Want it enough?

Day 36 – Scarborough to Redcar – 25th June – 32.5 nm

I spoke briefly with Mick O’Meara last evening, he is currently roaring around Ireland – heading for a record if things carry on as they are. Obviously it’s not over until you cross the line, but Mick really wants it and is pushing hard. I need to take a little inspiration from The Man - currently we are in line for a 90 day finish and I have to wonder if I'm pushing as hard as I could.

I set off a little early, before the tide, in order to try to get more miles out of the day and to try not to finish too late. But once I paddle off the beach I’m a little disappointed to see that the tide is already running - more notes to be appended to that Alamanc when I get back then.

I'm looking forward to the paddle along the cliffs here, it’s an impressive sight as the Yorkshire Moors fall into the sea. On the other hand I’m a little nervous that it could be a tricky day if there is any swell running, get-outs are limited for long, intimidating stretches. But the Swell Gods are having a day off and I head north into a slight chop, under muggy grey skies.

The cliffs slide by in a slightly featureless sort of way. The low-water rocky ledges of Robin Hood’s Bay come into view, scattered with random boulders. I remember fossil hunting and an interesting landing at Boggle Hall the last time I paddled here. Today it’s calm and I'm happy to take the miles.

More cliffs follow and then Whitby looms into view, marked by various styles of fishing vessels gently wallowing just outside the bony fingers of the harbour. There is a brief shower of rain and then as I head north the wind drops away completely, it gets a little stuffy beneath the grey skies. Just short of Runswick Bay I come across a sit-on-top fisherman weaving his way against the tide towards Whitby. He tells me he is ok, I wonder if he will be – it’s going to take him a long time to get to Whitby like that, and he’s looking non-too fresh.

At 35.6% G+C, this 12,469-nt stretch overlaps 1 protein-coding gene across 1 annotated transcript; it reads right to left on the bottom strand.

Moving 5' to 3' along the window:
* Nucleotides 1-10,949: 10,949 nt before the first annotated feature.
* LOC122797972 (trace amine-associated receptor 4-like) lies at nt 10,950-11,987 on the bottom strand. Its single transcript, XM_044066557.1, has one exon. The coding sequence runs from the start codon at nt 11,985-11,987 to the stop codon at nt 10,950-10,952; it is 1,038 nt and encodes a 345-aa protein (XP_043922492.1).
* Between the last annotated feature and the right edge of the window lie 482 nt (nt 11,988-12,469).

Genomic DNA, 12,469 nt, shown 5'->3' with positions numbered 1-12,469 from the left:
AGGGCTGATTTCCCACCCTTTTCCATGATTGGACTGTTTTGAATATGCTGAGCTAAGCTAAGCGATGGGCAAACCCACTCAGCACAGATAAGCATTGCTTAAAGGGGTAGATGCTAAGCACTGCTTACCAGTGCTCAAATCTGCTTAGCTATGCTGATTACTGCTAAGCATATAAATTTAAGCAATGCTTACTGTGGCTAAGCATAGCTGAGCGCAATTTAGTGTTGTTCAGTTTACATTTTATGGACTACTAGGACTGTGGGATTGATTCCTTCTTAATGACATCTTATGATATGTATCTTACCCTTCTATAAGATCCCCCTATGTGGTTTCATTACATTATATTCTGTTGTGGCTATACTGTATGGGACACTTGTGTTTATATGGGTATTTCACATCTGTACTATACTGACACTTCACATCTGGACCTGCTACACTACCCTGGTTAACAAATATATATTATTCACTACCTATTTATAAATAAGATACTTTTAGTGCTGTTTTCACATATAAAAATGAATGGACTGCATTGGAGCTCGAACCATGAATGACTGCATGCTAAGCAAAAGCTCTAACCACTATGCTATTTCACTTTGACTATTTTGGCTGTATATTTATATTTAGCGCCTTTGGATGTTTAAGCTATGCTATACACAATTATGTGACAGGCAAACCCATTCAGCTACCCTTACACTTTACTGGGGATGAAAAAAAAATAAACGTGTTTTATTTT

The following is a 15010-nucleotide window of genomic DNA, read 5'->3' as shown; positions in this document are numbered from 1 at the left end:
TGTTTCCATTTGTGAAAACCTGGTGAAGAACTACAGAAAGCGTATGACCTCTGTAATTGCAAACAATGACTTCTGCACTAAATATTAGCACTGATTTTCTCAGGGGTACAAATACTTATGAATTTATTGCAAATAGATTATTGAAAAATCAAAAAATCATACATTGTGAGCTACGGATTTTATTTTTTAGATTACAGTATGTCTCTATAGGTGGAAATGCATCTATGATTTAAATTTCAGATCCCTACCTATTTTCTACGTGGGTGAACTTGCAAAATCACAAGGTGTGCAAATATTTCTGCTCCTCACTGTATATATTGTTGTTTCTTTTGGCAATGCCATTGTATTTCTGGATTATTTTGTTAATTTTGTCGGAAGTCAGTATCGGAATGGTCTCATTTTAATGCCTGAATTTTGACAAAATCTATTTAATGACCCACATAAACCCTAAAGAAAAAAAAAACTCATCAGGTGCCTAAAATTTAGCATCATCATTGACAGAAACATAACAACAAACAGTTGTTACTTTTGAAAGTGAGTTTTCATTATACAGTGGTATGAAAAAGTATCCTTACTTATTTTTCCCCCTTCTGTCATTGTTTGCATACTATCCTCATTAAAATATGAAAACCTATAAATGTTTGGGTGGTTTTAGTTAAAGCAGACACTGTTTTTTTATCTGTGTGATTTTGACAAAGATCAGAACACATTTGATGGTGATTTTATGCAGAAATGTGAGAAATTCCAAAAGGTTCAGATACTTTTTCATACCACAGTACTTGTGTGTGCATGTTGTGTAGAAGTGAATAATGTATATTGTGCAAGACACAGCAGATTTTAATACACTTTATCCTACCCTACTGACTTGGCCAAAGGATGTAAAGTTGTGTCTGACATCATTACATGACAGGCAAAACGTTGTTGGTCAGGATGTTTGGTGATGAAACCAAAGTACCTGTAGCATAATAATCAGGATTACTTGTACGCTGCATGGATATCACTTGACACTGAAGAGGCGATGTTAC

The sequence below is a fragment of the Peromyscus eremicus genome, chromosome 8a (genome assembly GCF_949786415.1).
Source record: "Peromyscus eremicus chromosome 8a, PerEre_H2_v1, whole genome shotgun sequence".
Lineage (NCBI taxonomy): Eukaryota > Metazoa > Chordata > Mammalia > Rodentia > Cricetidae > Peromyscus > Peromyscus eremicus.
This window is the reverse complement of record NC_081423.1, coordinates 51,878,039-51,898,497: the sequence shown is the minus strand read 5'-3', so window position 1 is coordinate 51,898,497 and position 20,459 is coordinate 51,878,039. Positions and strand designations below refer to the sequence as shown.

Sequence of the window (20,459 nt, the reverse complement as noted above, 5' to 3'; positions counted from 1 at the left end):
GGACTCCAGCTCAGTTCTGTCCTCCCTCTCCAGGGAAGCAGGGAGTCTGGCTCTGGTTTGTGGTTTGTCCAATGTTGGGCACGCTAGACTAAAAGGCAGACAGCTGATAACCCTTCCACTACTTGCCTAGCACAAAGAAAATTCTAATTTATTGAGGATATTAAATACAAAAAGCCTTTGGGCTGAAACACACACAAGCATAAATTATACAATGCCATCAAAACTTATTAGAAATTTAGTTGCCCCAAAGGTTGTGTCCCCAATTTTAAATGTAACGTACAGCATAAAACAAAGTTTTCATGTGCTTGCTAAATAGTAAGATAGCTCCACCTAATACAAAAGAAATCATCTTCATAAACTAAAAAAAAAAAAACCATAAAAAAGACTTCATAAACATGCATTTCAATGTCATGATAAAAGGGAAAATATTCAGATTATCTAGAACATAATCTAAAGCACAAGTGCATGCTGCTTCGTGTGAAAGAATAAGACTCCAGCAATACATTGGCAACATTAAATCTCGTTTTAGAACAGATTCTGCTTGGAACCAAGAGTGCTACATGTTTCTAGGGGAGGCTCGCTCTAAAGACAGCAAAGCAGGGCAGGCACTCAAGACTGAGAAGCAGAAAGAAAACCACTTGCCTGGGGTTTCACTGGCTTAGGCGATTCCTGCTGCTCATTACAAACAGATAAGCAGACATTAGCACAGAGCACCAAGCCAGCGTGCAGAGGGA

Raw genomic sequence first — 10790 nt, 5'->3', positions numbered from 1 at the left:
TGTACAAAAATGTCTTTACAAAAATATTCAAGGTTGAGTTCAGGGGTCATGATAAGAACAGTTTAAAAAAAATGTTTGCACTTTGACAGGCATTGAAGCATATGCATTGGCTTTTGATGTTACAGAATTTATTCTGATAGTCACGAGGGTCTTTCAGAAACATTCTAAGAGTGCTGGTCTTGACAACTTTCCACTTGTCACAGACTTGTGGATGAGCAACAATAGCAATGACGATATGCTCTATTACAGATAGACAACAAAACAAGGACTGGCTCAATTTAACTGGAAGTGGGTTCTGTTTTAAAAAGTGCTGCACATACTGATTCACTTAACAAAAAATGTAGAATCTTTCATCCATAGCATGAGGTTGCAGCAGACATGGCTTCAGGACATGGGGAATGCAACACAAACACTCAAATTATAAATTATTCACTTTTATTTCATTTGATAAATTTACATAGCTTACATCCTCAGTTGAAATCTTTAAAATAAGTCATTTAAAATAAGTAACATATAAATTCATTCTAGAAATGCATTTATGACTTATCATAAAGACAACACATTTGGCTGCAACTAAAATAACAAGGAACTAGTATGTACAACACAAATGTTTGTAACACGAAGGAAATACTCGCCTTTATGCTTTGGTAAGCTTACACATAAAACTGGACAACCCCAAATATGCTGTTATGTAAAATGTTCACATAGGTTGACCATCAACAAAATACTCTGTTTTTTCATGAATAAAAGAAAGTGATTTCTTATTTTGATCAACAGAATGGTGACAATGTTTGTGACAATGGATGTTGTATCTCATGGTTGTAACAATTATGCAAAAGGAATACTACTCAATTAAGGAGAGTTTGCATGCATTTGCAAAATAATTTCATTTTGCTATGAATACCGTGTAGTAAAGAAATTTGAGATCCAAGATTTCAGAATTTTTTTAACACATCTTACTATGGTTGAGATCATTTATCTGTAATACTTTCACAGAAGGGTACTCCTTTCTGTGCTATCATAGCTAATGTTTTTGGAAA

We both continue, and once again I watch more cliffs slip by, before I spot the seagull-spattered village of Staithes, shoe-horned defiantly into the cliffs. I watch a rubber-clad couple of surfers tip-toeing hopefully across the rocky ledges - optimism over forecast I think.

Still more cliffs and then the tiny settlement of Skinningrove appears, squatting stubbornly in a cleft in the high coastline. During a coastal walk day last summer, we hurriedly left here after a bit of a ‘Deliverance’ moment in the gloom. Time to move on.

I round the headland and glance across towards the pier at Saltburn, famous for its impressive knitted decorations.  The tide is starting to fade now as I paddle along the day’s first stretch of sandy coastline, towards the Dantean silhouette of the steelworks beyond Redcar.

I’ve not visited Redcar by boat before; I sneak across the shallow rocky ledges and land through a rather smelly slick of life-expired seaweed. We sort kit in a grey car park under the watchful eye of a couple of dubious types, before we head across the road to a high-street Italian restaurant for some excellent food.

There is a constant stream of drunken tattoos and draughty skirts staggering by the window, heading vaguely towards the pub next door;  our meal is accompanied by the soundtrack of high street high-jinks and swearing.

Notch up 32 uneventful nautical miles for Team Fatboy.